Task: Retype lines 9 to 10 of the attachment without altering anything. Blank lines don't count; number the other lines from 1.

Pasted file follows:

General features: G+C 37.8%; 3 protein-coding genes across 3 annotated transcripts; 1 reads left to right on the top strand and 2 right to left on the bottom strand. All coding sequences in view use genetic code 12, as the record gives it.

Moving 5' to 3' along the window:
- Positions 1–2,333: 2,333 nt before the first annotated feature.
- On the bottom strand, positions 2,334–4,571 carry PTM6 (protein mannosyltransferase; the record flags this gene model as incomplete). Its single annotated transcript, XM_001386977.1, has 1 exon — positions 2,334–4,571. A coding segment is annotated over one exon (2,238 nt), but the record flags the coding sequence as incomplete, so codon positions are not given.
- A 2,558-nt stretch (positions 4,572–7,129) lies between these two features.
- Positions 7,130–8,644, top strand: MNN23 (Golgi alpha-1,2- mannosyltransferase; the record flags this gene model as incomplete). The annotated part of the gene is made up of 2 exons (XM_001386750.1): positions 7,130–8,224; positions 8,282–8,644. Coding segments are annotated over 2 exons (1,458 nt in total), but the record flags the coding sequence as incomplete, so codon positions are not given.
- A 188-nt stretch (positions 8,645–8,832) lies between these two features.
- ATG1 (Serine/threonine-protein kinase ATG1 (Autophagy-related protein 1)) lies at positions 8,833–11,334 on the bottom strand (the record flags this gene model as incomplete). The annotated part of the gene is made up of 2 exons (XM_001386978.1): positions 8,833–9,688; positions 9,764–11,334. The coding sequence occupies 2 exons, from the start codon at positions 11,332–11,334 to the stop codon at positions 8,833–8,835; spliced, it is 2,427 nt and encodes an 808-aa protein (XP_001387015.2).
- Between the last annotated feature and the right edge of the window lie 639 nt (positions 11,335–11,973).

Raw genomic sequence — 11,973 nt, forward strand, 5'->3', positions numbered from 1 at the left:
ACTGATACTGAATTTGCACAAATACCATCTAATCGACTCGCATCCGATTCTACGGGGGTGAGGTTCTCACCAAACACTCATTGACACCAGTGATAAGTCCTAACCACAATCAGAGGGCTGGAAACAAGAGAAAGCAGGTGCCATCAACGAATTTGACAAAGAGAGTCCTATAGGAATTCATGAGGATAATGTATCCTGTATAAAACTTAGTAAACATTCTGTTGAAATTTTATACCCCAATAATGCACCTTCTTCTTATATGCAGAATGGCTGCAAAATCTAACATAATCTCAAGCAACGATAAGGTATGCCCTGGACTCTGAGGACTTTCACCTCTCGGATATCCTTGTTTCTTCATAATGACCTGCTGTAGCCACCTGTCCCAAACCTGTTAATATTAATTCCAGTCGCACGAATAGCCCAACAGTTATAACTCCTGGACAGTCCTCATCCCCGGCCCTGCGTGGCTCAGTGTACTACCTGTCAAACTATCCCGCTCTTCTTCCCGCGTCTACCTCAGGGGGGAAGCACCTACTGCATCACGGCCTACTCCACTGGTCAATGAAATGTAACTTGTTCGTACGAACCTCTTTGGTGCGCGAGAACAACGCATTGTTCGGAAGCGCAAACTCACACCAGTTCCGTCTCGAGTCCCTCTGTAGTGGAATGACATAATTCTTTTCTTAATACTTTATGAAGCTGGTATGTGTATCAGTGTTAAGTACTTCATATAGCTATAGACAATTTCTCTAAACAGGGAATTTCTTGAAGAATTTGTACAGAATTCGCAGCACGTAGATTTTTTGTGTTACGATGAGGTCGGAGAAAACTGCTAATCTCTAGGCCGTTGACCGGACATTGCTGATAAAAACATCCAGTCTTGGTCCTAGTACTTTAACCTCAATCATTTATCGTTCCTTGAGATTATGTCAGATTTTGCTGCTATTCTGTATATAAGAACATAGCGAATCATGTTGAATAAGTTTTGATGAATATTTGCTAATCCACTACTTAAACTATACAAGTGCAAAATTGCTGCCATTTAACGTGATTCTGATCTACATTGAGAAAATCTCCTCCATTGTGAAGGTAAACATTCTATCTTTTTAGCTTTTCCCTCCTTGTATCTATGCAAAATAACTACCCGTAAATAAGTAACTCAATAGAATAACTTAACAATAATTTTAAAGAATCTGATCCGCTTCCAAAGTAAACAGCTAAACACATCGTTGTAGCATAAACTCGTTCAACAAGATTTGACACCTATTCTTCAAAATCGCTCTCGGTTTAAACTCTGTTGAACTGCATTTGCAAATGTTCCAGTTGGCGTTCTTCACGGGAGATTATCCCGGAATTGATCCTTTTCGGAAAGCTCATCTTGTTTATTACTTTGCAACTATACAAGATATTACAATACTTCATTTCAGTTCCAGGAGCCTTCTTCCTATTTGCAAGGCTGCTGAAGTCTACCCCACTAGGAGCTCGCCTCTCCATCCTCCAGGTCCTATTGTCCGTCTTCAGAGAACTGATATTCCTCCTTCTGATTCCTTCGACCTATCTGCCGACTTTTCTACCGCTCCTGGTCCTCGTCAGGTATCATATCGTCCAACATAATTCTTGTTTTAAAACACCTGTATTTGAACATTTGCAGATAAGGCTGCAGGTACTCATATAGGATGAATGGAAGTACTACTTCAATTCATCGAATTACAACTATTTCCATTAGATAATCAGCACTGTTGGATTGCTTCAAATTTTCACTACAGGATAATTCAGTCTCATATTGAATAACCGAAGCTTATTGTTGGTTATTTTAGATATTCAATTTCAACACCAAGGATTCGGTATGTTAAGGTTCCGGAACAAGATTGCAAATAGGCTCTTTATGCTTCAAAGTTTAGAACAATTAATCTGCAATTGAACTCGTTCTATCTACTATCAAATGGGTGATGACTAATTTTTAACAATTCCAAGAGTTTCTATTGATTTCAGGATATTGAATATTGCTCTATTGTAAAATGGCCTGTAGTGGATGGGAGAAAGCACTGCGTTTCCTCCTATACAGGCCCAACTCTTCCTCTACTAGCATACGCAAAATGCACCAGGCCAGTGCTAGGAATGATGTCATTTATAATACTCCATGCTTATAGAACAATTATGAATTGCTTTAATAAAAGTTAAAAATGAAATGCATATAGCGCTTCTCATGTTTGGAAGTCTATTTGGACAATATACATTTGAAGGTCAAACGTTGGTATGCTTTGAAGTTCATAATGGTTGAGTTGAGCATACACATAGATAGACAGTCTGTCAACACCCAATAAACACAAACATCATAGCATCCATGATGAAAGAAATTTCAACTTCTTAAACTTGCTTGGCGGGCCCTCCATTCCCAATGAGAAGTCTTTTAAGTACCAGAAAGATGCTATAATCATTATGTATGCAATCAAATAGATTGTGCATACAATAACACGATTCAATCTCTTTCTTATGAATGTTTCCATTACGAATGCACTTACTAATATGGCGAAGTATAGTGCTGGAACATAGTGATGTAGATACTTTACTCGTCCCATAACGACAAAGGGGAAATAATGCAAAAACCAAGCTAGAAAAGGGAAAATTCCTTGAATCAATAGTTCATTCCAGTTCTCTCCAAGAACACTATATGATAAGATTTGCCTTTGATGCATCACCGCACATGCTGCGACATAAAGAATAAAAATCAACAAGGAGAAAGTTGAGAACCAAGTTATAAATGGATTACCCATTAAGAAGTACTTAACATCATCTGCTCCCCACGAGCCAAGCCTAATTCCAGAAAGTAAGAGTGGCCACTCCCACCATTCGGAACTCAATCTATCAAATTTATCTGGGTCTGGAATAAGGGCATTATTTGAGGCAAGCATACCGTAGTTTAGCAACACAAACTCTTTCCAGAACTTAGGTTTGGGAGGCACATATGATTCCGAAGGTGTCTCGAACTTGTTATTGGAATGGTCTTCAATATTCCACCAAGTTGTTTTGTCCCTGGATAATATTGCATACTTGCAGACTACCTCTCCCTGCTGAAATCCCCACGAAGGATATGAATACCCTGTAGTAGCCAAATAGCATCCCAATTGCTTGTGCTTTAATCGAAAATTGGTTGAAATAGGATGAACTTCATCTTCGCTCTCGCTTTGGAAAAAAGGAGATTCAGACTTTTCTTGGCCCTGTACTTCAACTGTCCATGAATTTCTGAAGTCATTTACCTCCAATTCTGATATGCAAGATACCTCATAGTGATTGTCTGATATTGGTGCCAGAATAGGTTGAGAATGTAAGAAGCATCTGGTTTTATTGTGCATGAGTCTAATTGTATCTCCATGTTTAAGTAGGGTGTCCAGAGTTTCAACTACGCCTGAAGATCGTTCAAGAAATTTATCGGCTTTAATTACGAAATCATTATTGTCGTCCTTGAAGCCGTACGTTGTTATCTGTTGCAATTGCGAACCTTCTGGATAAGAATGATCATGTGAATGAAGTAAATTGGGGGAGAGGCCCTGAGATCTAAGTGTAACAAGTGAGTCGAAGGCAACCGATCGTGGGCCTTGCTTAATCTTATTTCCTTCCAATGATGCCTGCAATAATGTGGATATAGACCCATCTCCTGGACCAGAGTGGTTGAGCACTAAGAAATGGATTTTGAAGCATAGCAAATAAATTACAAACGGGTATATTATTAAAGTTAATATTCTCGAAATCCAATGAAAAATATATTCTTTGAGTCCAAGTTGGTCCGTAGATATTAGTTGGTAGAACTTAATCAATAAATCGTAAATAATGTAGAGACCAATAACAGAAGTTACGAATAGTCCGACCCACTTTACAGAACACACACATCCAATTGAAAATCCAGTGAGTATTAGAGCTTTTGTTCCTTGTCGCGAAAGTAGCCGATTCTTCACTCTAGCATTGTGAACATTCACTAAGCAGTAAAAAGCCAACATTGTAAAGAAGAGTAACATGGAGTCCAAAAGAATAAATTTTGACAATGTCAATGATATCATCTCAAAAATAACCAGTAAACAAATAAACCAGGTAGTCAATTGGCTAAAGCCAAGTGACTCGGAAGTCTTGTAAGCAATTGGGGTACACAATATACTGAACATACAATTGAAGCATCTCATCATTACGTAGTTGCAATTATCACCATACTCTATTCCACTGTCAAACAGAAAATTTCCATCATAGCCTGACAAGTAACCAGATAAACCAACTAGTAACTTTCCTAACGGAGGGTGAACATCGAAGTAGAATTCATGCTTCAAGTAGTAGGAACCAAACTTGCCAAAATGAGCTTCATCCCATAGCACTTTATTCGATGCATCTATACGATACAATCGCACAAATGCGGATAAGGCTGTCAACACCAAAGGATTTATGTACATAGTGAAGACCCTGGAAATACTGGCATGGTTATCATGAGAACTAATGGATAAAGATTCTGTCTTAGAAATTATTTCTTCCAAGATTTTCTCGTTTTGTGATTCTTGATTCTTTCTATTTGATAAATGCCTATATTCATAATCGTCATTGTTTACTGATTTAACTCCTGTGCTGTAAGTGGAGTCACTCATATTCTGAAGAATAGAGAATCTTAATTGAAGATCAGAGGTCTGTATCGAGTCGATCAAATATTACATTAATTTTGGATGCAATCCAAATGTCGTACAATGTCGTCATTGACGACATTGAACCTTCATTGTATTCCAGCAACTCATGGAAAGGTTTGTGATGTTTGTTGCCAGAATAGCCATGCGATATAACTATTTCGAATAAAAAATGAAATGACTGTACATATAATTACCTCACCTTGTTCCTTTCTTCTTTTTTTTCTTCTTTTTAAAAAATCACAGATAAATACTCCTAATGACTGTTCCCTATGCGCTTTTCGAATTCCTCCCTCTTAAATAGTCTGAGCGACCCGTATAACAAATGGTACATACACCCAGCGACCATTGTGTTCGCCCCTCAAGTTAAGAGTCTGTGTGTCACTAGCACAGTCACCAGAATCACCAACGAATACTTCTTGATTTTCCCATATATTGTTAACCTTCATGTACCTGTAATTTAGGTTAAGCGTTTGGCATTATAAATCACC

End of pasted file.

- Between the last annotated feature and the right edge of the window lie 639 nt (positions 11,335–11,973).

Raw genomic sequence — 11,973 nt, forward strand, 5'->3', positions numbered from 1 at the left: